Reading Boneshaker

Do you like zombies? Do you like your zombies historical? How about alternative historical? Say, around the civil war-era, if it had lasted twenty years. Except you’re in Seattle.

If that sort of thing floats your boat, then Cherie Priest’s Boneshaker is going to be a real treat for you. If it doesn’t … well then this probably isn’t going to be a very interesting review. Because that kind of sums it up.

I really loved the promise of Boneshaker. The first few chapters draw the picture of the city without telling you to much. Priest let’s the world unfold slowly, chapter by chapter. Even the time frame of the story, and the way she’s played with the timeline, aren’t apparent for quite a while. These opening sequences are beautifully written as she explores the characters and the world they inhabit. Priest leaves you entranced by the world she’s creating and nervous about the promised horrors to come.

However, it doesn’t always quite hold up.

Despite the horror setting, there were repeated points when I got a seriously Young Adult Fiction vibe from Boneshaker. That may have been because one of the protagonists is a teenage boy. Perhaps my old age just doesn’t allow me to relate to them anymore.

Priest’s descriptions are often packed with details that actually left me more confused than informed. The action sequences in particular are best skimmed, getting a feel for the chaos without reading the messy detail.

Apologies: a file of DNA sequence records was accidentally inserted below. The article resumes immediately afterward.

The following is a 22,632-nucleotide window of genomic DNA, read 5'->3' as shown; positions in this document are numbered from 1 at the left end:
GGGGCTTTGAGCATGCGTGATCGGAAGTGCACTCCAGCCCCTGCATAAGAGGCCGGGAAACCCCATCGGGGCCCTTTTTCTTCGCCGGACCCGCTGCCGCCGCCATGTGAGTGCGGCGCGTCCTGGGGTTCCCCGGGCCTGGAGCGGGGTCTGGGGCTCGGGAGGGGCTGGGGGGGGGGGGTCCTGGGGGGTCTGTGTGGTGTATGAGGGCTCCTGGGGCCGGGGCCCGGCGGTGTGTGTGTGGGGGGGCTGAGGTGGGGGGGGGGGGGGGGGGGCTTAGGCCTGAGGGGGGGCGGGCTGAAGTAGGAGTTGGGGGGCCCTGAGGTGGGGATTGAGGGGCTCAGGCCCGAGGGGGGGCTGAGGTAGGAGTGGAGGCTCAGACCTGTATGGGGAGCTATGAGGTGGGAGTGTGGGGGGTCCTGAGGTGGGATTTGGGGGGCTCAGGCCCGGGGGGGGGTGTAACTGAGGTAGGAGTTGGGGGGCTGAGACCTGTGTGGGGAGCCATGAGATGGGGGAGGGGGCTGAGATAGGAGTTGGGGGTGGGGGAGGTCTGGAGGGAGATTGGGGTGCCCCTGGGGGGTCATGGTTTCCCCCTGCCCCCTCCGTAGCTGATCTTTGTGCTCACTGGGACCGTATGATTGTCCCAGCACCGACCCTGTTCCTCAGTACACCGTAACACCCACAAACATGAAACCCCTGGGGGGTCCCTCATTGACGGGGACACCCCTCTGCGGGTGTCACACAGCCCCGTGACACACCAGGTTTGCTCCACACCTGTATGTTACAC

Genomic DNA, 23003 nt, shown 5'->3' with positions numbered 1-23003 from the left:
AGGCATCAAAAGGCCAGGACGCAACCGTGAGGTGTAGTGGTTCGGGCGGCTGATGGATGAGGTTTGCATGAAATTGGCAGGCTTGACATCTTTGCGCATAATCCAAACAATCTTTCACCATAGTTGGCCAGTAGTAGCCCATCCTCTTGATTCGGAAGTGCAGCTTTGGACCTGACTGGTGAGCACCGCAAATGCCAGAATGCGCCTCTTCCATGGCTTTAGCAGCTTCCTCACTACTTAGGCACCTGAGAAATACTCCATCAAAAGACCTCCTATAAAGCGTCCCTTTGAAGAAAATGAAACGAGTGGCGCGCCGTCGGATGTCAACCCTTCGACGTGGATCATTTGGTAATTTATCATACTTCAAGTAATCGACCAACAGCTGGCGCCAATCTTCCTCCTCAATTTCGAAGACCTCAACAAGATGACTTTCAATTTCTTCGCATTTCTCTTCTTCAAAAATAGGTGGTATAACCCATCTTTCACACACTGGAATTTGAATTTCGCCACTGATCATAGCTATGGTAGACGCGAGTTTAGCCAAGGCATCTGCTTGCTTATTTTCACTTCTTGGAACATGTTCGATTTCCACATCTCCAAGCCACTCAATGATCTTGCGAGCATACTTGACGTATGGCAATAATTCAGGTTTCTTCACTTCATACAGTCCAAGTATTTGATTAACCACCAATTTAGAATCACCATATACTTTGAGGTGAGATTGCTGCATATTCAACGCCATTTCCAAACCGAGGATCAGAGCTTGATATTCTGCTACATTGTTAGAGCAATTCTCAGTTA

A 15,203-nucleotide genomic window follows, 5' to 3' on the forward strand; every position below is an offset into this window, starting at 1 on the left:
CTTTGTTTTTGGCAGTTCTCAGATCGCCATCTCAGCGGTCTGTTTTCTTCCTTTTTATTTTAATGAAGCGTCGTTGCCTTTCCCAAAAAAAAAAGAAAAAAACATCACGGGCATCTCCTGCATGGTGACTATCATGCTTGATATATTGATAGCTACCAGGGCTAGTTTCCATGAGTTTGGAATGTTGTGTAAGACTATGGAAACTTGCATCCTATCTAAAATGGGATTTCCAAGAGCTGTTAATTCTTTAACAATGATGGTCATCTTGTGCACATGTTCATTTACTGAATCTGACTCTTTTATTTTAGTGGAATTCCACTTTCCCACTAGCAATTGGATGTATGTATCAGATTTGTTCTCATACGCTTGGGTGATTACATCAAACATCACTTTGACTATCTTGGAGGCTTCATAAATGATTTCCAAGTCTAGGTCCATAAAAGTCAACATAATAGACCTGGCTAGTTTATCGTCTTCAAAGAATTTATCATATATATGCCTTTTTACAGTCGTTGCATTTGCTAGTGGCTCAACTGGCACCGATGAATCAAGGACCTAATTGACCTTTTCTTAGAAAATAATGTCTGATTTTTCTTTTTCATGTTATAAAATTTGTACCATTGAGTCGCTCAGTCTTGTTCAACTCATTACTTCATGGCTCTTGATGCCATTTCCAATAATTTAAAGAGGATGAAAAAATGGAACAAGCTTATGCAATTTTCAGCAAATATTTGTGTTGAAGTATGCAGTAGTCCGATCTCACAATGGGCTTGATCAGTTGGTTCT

There are also several characters that seem unnecessary and dialogue in desperate need of an edit. It may be the way people talk, but it isn’t the way we want to read people talking.

Priest also chose to center much of the story around a family drama that I found boring. I didn’t care whether one of the characters was an imposter or not, and yet as the story progresses, that becomes almost the only focus of the story. There were other fascinating aspects of the family history that Priest chose to leave vague or unexplored, and I think that’s a shame, as well.

However, in the end, the story swings back onto a more interesting thread, which saves the novel. And there are sections that are just beautifully written. While there are sections in the middle that lack polish and direction, the novel is a very quick read with a fascinating premise. It’s far from perfect, but despite its faults, Boneshaker is a book well worth reading.

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